I regard the great principle of popular sovereignty as having been vindicated and made triumphant in this land as a permanent rule of public policy in the organization of Territories and the admission of new States. Illinois took her position upon this principle many years ago. You all recollect that in 1850, after the passage of the Compromise measures of that year, when I returned to my home there was great dissatisfaction expressed at my course in supporting those measures. I appeared before the people of Chicago at a mass meeting, and vindicated each and every one of those measures; and by reference to my speech on that occasion, which was printed and circulated broadcast throughout the State at the time, you will find that I then and there said that those measures were all founded upon the great principle that every people ought to possess the right to form and regulate their own domestic institutions in their own way, and that, that right being possessed by the people of the States, I saw no reason why the same principle should not be extended to all of the Territories of the United States. A general election was held in this State a few months afterwards, for members of the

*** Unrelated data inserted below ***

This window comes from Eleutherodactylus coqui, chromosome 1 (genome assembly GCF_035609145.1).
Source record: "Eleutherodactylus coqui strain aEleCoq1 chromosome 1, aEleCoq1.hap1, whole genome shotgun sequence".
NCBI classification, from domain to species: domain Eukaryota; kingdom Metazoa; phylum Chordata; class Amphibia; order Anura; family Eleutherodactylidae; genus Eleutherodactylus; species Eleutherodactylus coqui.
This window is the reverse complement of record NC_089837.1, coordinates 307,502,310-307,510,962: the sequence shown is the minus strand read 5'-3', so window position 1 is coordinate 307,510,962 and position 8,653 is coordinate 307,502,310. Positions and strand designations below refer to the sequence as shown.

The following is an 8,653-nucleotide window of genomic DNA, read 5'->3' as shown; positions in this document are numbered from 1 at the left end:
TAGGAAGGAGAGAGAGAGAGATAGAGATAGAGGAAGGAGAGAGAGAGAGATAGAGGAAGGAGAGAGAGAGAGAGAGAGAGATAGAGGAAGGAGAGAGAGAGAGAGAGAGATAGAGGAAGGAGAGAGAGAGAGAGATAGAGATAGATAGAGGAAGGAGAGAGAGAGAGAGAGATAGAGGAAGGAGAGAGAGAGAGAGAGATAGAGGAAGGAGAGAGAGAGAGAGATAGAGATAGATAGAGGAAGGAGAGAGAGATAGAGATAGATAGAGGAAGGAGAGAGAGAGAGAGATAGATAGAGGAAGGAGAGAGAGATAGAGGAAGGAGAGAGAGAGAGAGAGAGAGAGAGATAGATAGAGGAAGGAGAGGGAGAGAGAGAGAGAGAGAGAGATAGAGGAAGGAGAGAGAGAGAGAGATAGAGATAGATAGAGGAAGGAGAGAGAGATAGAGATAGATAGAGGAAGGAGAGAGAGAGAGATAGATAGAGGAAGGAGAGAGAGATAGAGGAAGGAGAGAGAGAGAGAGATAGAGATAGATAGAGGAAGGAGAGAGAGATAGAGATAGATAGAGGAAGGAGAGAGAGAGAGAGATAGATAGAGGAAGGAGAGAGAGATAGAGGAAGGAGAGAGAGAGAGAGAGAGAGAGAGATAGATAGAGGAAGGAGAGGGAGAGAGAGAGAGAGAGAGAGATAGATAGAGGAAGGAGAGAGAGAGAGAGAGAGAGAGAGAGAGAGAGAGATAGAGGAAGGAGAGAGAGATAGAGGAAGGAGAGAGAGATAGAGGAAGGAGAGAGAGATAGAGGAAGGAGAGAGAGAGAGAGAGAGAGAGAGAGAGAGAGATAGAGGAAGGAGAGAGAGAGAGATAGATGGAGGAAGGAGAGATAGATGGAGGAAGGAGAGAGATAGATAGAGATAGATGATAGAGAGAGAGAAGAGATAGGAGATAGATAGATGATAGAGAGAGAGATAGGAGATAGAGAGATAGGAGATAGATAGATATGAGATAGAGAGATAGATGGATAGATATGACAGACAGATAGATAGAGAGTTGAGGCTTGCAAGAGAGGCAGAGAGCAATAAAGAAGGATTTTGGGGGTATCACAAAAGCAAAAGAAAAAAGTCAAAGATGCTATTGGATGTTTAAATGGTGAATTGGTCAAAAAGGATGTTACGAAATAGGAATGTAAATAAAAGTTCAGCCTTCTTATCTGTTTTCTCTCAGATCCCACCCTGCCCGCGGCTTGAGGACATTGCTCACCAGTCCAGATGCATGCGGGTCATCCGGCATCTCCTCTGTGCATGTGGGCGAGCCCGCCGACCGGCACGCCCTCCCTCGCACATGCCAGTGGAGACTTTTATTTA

Legislature, pending which all these questions were thoroughly canvassed and discussed, and the nominees of the different parties instructed in regard to the wishes of their constituents upon them. When that election was over, and the Legislature assembled, they proceeded to consider the merits of those Compromise measures, and the principles upon which they were predicated. And what was the result of their action? They passed resolutions, first repealing the Wilmot Proviso instructions, and in lieu thereof adopted another resolution, in which they declared the great principle which asserts the right of the people to make their own form of government and establish their own institutions. That resolution is as follows: